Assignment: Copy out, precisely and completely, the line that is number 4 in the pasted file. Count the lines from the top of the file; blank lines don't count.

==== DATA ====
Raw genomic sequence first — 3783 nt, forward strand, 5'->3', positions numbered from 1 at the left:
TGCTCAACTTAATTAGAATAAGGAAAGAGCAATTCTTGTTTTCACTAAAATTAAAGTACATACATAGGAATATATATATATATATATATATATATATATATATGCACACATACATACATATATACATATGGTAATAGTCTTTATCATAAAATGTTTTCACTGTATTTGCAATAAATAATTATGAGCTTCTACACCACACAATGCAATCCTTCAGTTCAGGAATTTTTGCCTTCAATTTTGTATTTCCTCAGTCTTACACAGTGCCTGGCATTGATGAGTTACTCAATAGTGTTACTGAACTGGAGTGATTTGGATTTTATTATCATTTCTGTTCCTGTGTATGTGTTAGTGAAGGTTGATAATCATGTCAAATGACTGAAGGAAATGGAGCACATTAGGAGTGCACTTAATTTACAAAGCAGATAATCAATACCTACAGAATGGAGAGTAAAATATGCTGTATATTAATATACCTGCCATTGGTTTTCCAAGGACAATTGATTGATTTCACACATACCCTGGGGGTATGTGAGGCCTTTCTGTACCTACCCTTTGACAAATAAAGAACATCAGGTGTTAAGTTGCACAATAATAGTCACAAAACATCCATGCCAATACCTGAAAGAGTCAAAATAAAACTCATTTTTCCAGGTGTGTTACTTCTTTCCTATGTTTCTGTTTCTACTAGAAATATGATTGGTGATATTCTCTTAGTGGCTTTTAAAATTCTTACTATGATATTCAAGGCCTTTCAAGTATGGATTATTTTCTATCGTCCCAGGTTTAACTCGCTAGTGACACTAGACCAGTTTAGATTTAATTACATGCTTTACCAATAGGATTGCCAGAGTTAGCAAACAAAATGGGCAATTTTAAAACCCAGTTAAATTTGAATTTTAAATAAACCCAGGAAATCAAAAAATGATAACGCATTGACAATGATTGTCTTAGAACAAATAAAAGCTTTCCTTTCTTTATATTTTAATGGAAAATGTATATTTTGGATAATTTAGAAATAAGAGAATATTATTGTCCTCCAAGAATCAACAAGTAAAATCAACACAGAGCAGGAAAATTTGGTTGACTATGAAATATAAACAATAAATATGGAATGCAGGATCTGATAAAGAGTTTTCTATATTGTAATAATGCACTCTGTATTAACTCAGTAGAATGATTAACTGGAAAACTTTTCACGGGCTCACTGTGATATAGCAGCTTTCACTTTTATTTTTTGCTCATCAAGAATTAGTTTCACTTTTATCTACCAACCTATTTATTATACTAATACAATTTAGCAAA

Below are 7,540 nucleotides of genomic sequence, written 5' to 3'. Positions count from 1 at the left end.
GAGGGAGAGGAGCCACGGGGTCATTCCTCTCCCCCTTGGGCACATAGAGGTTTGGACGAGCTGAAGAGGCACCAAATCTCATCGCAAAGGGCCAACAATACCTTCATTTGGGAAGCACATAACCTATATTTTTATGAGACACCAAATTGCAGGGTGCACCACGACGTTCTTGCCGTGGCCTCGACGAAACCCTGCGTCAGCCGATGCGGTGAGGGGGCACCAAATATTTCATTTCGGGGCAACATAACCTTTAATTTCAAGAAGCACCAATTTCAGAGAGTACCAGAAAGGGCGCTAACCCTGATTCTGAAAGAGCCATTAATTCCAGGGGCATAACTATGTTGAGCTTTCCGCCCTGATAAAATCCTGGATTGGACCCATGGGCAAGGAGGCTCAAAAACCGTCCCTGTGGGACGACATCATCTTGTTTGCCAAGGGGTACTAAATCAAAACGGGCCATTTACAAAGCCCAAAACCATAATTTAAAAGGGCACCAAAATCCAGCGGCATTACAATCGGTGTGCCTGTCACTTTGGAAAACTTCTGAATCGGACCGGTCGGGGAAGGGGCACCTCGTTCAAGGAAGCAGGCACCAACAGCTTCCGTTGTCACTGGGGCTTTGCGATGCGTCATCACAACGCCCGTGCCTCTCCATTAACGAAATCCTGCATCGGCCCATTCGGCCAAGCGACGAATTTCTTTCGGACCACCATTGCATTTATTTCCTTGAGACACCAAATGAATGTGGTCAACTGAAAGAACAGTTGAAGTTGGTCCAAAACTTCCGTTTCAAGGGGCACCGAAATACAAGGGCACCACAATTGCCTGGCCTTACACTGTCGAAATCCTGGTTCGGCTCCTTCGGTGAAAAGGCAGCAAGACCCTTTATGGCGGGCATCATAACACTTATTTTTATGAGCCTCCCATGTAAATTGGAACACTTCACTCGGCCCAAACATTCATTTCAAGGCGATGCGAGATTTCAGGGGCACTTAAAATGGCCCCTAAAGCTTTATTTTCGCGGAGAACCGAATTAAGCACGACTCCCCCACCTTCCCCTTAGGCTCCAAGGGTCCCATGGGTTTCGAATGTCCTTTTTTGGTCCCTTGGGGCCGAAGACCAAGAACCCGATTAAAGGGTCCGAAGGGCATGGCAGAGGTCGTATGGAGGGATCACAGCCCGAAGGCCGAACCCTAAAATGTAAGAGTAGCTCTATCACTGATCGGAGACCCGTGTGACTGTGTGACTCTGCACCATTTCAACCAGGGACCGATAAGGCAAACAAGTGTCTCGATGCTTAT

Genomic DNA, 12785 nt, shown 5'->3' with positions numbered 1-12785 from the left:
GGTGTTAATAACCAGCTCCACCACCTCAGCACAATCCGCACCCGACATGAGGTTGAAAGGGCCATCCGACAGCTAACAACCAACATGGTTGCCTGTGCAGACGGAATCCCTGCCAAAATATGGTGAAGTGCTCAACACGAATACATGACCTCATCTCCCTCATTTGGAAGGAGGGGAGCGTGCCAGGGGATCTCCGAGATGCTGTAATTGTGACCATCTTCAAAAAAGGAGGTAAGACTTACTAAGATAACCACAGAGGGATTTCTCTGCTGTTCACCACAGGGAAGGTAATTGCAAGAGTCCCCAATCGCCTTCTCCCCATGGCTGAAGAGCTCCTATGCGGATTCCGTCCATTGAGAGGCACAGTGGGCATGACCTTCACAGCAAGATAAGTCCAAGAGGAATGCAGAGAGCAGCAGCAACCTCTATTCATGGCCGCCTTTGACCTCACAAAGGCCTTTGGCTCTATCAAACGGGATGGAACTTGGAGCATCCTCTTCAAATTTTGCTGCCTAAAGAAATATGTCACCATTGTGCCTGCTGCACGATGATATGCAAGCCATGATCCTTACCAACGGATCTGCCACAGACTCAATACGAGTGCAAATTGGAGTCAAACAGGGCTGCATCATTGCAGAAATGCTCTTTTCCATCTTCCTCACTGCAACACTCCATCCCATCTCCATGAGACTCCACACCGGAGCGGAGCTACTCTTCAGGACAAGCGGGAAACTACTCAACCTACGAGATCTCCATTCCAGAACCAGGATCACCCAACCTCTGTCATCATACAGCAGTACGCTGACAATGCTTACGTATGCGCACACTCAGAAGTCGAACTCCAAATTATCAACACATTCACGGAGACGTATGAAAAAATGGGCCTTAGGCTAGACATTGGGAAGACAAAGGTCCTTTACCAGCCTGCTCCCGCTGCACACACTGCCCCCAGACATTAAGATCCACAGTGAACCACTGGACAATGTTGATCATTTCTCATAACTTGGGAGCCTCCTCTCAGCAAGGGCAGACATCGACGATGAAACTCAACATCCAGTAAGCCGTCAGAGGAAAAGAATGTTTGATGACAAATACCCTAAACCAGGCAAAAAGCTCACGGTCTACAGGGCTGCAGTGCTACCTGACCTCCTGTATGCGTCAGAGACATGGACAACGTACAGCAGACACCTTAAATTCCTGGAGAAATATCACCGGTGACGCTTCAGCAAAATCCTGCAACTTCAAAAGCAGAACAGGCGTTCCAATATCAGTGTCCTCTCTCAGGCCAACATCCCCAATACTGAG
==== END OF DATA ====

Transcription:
GAGGGAGAGGAGCCACGGGGTCATTCCTCTCCCCCTTGGGCACATAGAGGTTTGGACGAGCTGAAGAGGCACCAAATCTCATCGCAAAGGGCCAACAATACCTTCATTTGGGAAGCACATAACCTATATTTTTATGAGACACCAAATTGCAGGGTGCACCACGACGTTCTTGCCGTGGCCTCGACGAAACCCTGCGTCAGCCGATGCGGTGAGGGGGCACCAAATATTTCATTTCGGGGCAACATAACCTTTAATTTCAAGAAGCACCAATTTCAGAGAGTACCAGAAAGGGCGCTAACCCTGATTCTGAAAGAGCCATTAATTCCAGGGGCATAACTATGTTGAGCTTTCCGCCCTGATAAAATCCTGGATTGGACCCATGGGCAAGGAGGCTCAAAAACCGTCCCTGTGGGACGACATCATCTTGTTTGCCAAGGGGTACTAAATCAAAACGGGCCATTTACAAAGCCCAAAACCATAATTTAAAAGGGCACCAAAATCCAGCGGCATTACAATCGGTGTGCCTGTCACTTTGGAAAACTTCTGAATCGGACCGGTCGGGGAAGGGGCACCTCGTTCAAGGAAGCAGGCACCAACAGCTTCCGTTGTCACTGGGGCTTTGCGATGCGTCATCACAACGCCCGTGCCTCTCCATTAACGAAATCCTGCATCGGCCCATTCGGCCAAGCGACGAATTTCTTTCGGACCACCATTGCATTTATTTCCTTGAGACACCAAATGAATGTGGTCAACTGAAAGAACAGTTGAAGTTGGTCCAAAACTTCCGTTTCAAGGGGCACCGAAATACAAGGGCACCACAATTGCCTGGCCTTACACTGTCGAAATCCTGGTTCGGCTCCTTCGGTGAAAAGGCAGCAAGACCCTTTATGGCGGGCATCATAACACTTATTTTTATGAGCCTCCCATGTAAATTGGAACACTTCACTCGGCCCAAACATTCATTTCAAGGCGATGCGAGATTTCAGGGGCACTTAAAATGGCCCCTAAAGCTTTATTTTCGCGGAGAACCGAATTAAGCACGACTCCCCCACCTTCCCCTTAGGCTCCAAGGGTCCCATGGGTTTCGAATGTCCTTTTTTGGTCCCTTGGGGCCGAAGACCAAGAACCCGATTAAAGGGTCCGAAGGGCATGGCAGAGGTCGTATGGAGGGATCACAGCCCGAAGGCCGAACCCTAAAATGTAAGAGTAGCTCTATCACTGATCGGAGACCCGTGTGACTGTGTGACTCTGCACCATTTCAACCAGGGACCGATAAGGCAAACAAGTGTCTCGATGCTTAT